Secession in Masks
September - October 2015
Courtyard of the Center for Urban History
The exhibition was organized as part of the Days of European Heritage which this year focuses on the architectural and artistic heritage of the Secession style of the 1890-1901's. Mascaron ornaments — the human faces or heads of animals or mythical creatures — are spectacular elements of this style that were often used as accents on building facades. The author of the photographs is Tanas Nykyforuk (1928-2009); his extensive photographic collection of Lviv's architecture, from the second half of the twentieth century, was recently transferred to the Center for Urban History and now complements the Center's Urban Media Archive Collection.
Lviv, being the capital of Galicia in the Habsburg Empire, steadily developed during the 19th century, especially at the end of the 19th century and during the beginning of the 20th century. It was at this time that the city becomes modernized; electricity and central water supply are introduced as well as other public conveniences. The Secession style also developed at this time and declared a new approach to architecture. It rejected the academic traditions of copying architectural designs from past eras, and instead sought new approaches which would allow innovative building materials to lead to new construction and planning methods and original décor.
The architectural heritage of Secessionist architecture is very rich in Lviv and is represented not only in residential architecture but also in public and industrial buildings. Overall Secessionism is a diverse style that incorporated the influences and motives of historic styles that were specific to the countries of Europe, the Middle East or Japan. This is brilliantly illustrated by the mascaron ornaments which include the faces of women, often surrounded by flowers, grotesque mythical creatures, ethnographic representation of peasants and other depictions.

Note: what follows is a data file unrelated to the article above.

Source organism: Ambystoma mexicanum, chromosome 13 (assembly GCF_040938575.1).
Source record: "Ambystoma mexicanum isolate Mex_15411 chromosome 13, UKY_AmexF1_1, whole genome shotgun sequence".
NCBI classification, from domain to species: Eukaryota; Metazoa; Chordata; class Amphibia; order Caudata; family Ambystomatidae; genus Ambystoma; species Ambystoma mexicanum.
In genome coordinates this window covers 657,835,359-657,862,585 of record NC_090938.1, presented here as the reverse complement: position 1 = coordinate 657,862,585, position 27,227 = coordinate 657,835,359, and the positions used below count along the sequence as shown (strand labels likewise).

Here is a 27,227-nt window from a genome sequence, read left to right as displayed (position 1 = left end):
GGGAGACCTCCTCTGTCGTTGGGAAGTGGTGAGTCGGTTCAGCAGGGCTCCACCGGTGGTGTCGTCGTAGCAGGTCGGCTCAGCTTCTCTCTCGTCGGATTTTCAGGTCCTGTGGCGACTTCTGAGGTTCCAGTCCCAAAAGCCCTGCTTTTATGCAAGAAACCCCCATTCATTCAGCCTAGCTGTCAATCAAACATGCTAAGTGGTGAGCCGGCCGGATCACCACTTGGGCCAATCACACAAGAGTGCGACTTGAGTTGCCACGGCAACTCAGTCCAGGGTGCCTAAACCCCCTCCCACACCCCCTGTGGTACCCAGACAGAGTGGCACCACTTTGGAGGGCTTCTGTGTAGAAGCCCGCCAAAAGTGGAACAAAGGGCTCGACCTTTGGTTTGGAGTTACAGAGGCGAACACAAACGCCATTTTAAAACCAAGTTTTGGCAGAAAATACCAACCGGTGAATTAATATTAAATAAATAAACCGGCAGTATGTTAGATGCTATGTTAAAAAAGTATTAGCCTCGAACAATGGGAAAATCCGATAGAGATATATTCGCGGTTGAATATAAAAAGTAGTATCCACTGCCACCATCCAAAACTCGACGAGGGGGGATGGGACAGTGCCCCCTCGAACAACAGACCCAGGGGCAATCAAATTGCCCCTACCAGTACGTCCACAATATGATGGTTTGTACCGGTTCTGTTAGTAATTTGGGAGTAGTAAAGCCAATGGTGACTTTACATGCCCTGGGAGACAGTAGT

Secession mascaron ornaments often have a unique design; the designs are not copied. However, these elements are fragile and completely disappear when facades of historical buildings fall into disrepair. The exhibition presents selected mascaron ornaments presented as large format photographs. This allows the viewer a closer look at the details as often the mascaron is located at a considerable height. The aim of the exhibition is to draw attention to the Secession heritage in Lviv and to those architectural landmarks that are not located in the historic city center, but within walking distance.
Design: Lavrin Shymin
Consulting by Andrii Linik
Cover Image: Tanas Nykyforuk Collection // Urban Media Archive
Gallery Image: Center for Urban History